Carlos Dias: Inquisitive Creativity

fluoro spoke with Brazilian self-taught artist and musician Carlos Dias. His energy, curious creativity and organic approach to his art shone through.

Dias started his career creating posters for shows, tapes, CD covers, publications, and stickers, which he distributed throughout the city and to friends. Painting on canvas and wood came as a consequence of these early practices, later expanding to other media and formats, such as murals, installations, drawings, and videos.

His inspiration is found in a range of places from ordinary objects from his surroundings, nature and publications from the pop, kitsch, mystic, and underground universes. From these perhaps “normal” sources, his deeply inquisitive nature allows him to activate creativity.

Current exhibiting his work at Galeria LOGO in São Paulo, Dias presents a selection of recent paintings and video works. Titled Acessos, the exhibition is inspired by the speed of information in the contemporary world, enhanced by the intensity of the Internet. In Acessos, Dias explores the influence of the world wide web in his paintings and videos, which were not only created from online references, but also should be disseminated on social media sites.

(f) How does the title of the exhibition relate to the Internet’s influence on your work?

(CD) Superposition of layers, they are like millions of open windows. Unfinished and disconnected talks often arise anxieties that are only healed by the act of painting.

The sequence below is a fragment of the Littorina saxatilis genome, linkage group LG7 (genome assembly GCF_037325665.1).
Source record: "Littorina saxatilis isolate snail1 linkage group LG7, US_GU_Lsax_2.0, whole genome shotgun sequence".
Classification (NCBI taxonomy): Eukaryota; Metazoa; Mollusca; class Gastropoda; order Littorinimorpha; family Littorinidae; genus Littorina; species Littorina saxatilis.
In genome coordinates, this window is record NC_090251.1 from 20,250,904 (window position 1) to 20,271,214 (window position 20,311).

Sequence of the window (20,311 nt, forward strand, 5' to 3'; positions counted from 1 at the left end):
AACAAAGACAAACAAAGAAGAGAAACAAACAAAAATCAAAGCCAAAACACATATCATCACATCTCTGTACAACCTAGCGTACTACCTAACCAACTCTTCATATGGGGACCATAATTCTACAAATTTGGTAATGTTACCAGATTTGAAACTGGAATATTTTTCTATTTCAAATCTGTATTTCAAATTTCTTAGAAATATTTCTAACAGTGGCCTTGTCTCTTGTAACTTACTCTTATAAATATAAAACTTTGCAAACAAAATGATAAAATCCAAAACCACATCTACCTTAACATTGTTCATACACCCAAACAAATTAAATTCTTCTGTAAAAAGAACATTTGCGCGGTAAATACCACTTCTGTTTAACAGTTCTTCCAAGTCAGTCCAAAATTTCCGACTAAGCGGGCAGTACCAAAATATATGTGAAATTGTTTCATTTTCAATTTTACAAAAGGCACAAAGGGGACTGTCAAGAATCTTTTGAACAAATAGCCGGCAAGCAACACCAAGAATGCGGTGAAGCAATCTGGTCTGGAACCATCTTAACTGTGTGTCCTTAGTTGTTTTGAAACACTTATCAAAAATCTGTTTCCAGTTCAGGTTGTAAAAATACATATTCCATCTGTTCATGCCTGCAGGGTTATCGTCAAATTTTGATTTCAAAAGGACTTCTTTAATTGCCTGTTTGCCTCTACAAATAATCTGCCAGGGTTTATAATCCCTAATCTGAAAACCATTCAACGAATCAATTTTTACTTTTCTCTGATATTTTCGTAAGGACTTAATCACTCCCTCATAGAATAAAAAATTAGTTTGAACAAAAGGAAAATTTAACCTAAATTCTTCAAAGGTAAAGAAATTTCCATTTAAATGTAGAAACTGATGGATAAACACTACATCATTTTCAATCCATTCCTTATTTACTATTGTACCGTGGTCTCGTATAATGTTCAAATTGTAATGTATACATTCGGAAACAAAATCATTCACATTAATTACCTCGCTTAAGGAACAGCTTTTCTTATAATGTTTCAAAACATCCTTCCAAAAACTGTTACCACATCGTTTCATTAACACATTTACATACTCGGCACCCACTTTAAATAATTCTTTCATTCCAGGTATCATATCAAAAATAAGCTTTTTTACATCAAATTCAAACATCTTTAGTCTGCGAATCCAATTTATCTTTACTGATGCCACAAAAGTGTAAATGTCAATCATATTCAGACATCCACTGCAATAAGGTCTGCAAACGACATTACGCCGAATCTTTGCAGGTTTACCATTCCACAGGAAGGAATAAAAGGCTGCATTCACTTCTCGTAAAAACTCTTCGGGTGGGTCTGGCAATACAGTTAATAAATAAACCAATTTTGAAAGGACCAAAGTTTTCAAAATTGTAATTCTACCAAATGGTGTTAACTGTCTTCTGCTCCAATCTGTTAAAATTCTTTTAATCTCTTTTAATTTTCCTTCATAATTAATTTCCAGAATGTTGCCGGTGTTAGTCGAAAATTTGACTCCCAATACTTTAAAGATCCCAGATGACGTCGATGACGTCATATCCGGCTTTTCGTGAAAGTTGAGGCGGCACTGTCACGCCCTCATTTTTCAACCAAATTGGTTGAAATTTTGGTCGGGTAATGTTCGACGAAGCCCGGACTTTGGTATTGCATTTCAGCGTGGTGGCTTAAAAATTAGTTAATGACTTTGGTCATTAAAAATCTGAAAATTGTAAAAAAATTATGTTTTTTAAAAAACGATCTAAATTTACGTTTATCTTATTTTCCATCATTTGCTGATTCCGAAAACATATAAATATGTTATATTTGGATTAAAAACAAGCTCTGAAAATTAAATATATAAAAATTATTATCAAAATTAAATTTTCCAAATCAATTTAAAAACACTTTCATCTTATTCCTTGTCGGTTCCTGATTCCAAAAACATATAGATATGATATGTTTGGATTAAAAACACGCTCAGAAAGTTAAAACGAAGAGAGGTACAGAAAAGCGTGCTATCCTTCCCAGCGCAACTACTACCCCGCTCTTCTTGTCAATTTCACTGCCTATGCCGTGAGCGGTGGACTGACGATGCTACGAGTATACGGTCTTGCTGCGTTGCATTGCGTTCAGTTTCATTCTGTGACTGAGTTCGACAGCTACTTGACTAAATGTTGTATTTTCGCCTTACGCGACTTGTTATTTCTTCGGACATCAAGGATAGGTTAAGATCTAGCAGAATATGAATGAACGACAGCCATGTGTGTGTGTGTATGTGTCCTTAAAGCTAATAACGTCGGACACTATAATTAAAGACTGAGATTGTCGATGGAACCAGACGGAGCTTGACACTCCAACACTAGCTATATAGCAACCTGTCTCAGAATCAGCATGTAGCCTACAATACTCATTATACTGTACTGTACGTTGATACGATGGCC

I live near the beach, away from big cities, but I interact with my friends and colleagues who live in São Paulo most of the time through the Internet, social media and mutant media. But I also use forgotten things that can again be accessed, such as LAN houses, telephones, public phones, and all other forms of communication.

The time for painting is the time to disconnect, time to access other things.

(f) How does your background in music continue to influence the style of your work? 

(CD) Comparing a work is very gratifying, the way to think about things and to solve them… a song, its beginning, middle, and end are accessible to anyone who listens to it (as in a text). The painting has a final result; the beginning, middle, and end are in the process.

In a painting I can superimpose layers to create some harmony in such chaos. Touching, composing and painting are all the same thing. We are the ones who complicate things with our theories.

(f) What do you hope viewers will take away from your exhibition?

(CD) I deliver my work and try not to expect anything. My work is no longer mine as soon as it reaches someone else’s eyes. It is only in this moment that it becomes an artwork.

Once the work is finished my part is done, whether people like the work or not. I don’t feel the right to expect anything, but being a little bit more sensitive I only hope it can move the public in any way. 

(f) What characteristics/locations of São Paulo have had the greatest influence on your work?

(CD) People’s relationships, the ugly faces on the subway, the beautiful faces on Friday early afternoon, ordinary things, daily life, the accumulation of things to do, Museu de Arte de São Paulo’s architecture (specially the empty space underneath it) and traditional places from old São Paulo that still resist (like Largo da Batata).

I could cite a thousand places that have inspired me and continue to do so. The chaos in which this city moves…the orange colour of pollution in the sky… good and bad stuff. I cannot drive, so I’ve always walked a lot and the paths – wherever they take you – are the best part of things.

Dias will continue to work in his eclectic and organic way, following the ethos that “the future is the past inverted.”

His exhibition runs until Saturday 9 August 2014 at Galeria LOGO in São Paulo, Brazil.

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